When Shane Mosley was at his peak, he was a lightweight in a welterweight's body.
As they used to say about the legendary Negro League baseball player James "Cool Papa" Bell, the lightweight Mosley was so fast he could be in bed before the lights went out. But it wasn't just Mosley's speed that made him one of history's greatest 135-pound champions. He had the power of a much bigger man and was relentless in his assault.
Power boxing, he and his father Jack used to call it.
The lure of money led Mosley to get big. And as good as he's been since moving to welterweight, he's never been as good, or as effective, as he was in the late 1990s when he was terrorizing the lightweight division.
But that may be about to change.
Mosley will face unbeaten WBA welterweight champion Miguel Cotto on Saturday at New York's Madison Square Garden in an HBO Pay-Per-View bout. It will be the first fight in a long time where Mosley returns to his lightweight roots.
Knowing it's his speed that will make the difference, Mosley will rely on speed to generate his power.
"I probably have more pop than anyone he's fought, but I know I have more speed than anyone he's fought," Mosley said.
Cotto is a brute who breaks a man's will with a withering assault on the midsection. He has left many quality fighters as mere shells of themselves.
He'd do the same to Mosley if given the chance.
But Mosley's speed is the X-factor. When Mosley was a lightweight, the secret he kept from most was that he really should have been a welterweight. He ended his amateur career as a 139-pounder, but instead of competing as a super lightweight when he turned pro, he opted for lightweight.
It's hard to second-guess that decision, since he became one of the great lightweights of the modern era. But he was forced out of the division he'd so thoroughly dominated by his fondness for lifting weights – as well as by Oscar De La Hoya.
Mosley moved to welterweight in late 1999 because he wanted to pursue a bout against De La Hoya, the game's biggest attraction. Mosley skipped the super lightweight division on the way and took out Wilfredo Rivera and Willy Wise in tune-ups at 147 before reeling in the bout with De La Hoya.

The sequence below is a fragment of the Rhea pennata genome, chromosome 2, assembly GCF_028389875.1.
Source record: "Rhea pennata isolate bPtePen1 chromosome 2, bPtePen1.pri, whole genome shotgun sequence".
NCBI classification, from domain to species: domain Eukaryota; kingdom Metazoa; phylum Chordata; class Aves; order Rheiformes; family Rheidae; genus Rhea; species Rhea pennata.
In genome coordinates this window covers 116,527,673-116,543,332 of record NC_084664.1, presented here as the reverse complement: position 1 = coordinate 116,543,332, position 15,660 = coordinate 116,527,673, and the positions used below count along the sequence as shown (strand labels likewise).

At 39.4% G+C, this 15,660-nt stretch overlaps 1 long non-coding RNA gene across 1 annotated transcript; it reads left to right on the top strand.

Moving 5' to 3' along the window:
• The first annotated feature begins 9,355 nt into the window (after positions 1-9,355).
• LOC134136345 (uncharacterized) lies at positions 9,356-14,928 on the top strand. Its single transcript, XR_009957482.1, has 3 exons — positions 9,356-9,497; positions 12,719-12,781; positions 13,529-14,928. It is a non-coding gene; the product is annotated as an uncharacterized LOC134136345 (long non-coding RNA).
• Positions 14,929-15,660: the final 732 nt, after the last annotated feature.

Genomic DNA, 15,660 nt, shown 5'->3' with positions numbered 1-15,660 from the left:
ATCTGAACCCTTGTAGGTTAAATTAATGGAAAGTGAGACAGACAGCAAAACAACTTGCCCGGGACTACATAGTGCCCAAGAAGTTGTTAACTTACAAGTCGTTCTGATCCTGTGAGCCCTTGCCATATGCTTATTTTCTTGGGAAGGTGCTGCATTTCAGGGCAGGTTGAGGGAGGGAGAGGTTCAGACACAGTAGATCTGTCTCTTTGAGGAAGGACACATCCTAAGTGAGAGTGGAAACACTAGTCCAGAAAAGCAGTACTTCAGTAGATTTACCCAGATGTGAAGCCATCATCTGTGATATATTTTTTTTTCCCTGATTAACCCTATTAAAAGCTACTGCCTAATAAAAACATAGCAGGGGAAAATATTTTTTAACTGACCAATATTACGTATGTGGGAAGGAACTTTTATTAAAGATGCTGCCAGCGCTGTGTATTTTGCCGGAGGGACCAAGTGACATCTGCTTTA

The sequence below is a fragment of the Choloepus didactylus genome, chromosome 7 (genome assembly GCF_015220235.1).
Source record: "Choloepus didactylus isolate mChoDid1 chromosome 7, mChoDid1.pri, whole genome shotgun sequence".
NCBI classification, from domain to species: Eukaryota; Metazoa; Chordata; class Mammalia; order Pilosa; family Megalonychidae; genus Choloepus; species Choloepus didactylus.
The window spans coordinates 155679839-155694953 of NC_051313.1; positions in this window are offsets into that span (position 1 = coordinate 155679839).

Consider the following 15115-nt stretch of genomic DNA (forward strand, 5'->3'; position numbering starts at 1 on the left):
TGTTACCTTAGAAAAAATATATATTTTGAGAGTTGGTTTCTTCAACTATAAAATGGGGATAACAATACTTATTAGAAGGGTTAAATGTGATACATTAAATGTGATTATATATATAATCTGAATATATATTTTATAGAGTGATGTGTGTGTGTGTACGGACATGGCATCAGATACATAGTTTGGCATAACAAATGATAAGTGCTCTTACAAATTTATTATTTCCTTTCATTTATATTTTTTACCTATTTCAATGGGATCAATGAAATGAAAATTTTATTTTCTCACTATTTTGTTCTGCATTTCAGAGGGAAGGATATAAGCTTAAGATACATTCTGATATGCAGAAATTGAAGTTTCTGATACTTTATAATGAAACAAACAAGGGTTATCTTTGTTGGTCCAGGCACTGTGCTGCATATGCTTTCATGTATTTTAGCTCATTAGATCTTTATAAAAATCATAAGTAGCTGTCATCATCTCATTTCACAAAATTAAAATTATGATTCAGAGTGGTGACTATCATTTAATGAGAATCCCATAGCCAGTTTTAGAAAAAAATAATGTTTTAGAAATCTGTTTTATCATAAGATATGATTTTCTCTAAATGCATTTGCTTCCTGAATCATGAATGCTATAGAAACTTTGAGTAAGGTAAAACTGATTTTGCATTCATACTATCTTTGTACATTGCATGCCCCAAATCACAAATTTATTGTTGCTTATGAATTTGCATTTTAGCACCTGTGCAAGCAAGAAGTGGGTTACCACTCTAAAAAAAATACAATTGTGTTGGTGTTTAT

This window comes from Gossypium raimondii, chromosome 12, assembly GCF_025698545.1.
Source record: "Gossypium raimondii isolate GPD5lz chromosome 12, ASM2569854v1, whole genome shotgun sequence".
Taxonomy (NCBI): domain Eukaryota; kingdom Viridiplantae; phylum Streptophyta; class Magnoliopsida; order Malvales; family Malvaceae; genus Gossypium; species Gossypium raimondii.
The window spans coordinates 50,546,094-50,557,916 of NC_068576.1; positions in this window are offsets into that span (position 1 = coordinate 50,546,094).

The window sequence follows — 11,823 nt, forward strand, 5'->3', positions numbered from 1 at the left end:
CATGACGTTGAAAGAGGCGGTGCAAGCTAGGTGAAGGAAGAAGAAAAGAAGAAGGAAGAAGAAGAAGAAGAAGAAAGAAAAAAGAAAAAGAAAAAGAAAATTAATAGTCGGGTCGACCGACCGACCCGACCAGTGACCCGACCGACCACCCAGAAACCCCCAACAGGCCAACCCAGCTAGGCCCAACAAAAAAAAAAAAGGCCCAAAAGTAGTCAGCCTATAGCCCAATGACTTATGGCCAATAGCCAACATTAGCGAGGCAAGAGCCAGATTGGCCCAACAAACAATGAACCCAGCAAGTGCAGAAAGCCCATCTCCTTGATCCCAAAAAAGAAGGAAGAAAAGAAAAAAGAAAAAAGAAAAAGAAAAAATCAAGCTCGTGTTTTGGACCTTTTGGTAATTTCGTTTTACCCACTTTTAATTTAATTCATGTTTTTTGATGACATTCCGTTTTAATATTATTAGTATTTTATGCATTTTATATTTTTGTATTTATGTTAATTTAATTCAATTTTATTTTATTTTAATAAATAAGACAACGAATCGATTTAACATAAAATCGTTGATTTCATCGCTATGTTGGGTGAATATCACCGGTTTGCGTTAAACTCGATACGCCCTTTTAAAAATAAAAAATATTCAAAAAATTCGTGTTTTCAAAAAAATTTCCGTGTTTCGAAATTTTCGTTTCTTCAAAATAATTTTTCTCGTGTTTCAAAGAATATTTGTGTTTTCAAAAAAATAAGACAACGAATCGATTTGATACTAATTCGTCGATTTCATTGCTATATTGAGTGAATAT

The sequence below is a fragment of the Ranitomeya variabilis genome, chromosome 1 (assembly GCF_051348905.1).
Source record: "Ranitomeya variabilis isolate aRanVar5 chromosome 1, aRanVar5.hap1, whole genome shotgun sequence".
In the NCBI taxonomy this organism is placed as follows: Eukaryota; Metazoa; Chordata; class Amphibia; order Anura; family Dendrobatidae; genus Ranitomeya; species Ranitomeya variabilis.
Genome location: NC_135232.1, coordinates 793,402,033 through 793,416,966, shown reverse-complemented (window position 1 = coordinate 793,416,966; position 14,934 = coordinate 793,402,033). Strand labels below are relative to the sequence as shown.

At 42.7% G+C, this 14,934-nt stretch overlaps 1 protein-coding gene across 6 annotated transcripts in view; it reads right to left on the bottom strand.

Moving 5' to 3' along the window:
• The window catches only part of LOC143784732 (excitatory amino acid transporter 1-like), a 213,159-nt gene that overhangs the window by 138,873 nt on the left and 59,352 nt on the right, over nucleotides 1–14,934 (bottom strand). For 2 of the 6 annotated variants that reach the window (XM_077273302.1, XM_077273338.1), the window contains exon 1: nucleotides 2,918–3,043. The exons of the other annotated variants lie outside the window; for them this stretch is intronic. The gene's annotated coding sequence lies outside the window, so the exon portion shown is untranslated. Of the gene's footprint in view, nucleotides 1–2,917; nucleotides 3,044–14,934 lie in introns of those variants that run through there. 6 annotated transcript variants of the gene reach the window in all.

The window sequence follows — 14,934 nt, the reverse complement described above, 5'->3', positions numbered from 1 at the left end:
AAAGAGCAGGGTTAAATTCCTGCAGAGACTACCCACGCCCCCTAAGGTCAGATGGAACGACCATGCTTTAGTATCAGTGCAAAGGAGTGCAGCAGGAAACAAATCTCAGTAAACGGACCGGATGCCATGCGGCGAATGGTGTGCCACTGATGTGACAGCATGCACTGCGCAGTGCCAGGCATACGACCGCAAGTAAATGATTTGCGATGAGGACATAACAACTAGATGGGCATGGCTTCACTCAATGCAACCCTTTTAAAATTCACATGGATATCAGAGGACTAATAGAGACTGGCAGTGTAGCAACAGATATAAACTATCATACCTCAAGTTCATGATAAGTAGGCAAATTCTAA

Much was made of his choice to bypass 140 and of whether he'd be ready to compete with De La Hoya, but Mosley would simply laugh. He knew how difficult it had been to cut to 135 pounds.
"Genaro Hernandez would always tell me when I sparred with him, 'I know when you're a lightweight,' " Mosley recalled. "He'd say, 'I always know because you're a lot weaker and you're slower when you get to lightweight.'
"He said, 'When you get to (145, 146, 147), you're so much faster, you're so much stronger,' because I was naturally a big 147-pounder fighting at lightweight in all those years and struggling to make weight. That's why I didn't stop at (140). I was like, 'I'm not stopping at 40 because it's too hard.' "
Mosley was 32-0 with 30 knockouts and was largely unchallenged before moving to welterweight. He is 12-4 with seven knockouts and a no contest since.
One of his problems after leaving the lightweight division was his competitiveness. He'd take on anyone. There were times you got the feeling he'd have fought Mike Tyson if offered the opportunity.
But he got to a point where his strength was no longer an ally and his speed by itself wasn't enough. When he faced Winky Wright – a super middleweight cloaked in a super welterweight's body – his power was no longer overwhelming and his speed meant little.
He has wisely returned to welterweight and even more wisely has also returned to emphasizing speed over power. With the speed, he knows, will come the power.
"To be honest, I feel like I'm punching with more snap now than I had when I was at (154)," Mosley said. "When I put on weight and was doing all that weight lifting, I lost a lot of my snap and I didn't have the power that I had before."
During his weight training years, he got involved in the BALCO performance-enhancing drug scandal when his ex-strength and conditioning coach, Darryl Hudson, urged him to visit Victor Conte in San Francisco in hopes of increasing Mosley's explosiveness in preparation for a 2003 rematch with De La Hoya.
Neither man knew they were getting anabolic steroids, and Mosley testified before the grand jury that he unwittingly took the infamous "the cream" and "the clear". Mosley paid Conte with a personal check, he points out, which he says he would not have done had he been trying to hide something.
"No way I was trying to cheat, because I even had them call the (Nevada Athletic) Commission to find out what would be legal," Mosley said. "I was really upset when the guy turned out to be a steroids guy, because that's not me. I know my body and I know what I put it in and I'm into natural stuff, organic stuff. I didn't want that."
Mosley also has laid off the heavy weights, emphasizing fast-twitch muscles and decreasing bulk, which fits his plan for defeating Cotto.
"Hard and fast, fast and hard," Mosley said. "I'm pretty excited because I've got the snap back and I feel faster than I've felt in a long time. I'm maybe not as fast as I was when I was at my fastest, but I'm pretty fast. I'm a pretty good combination right now."
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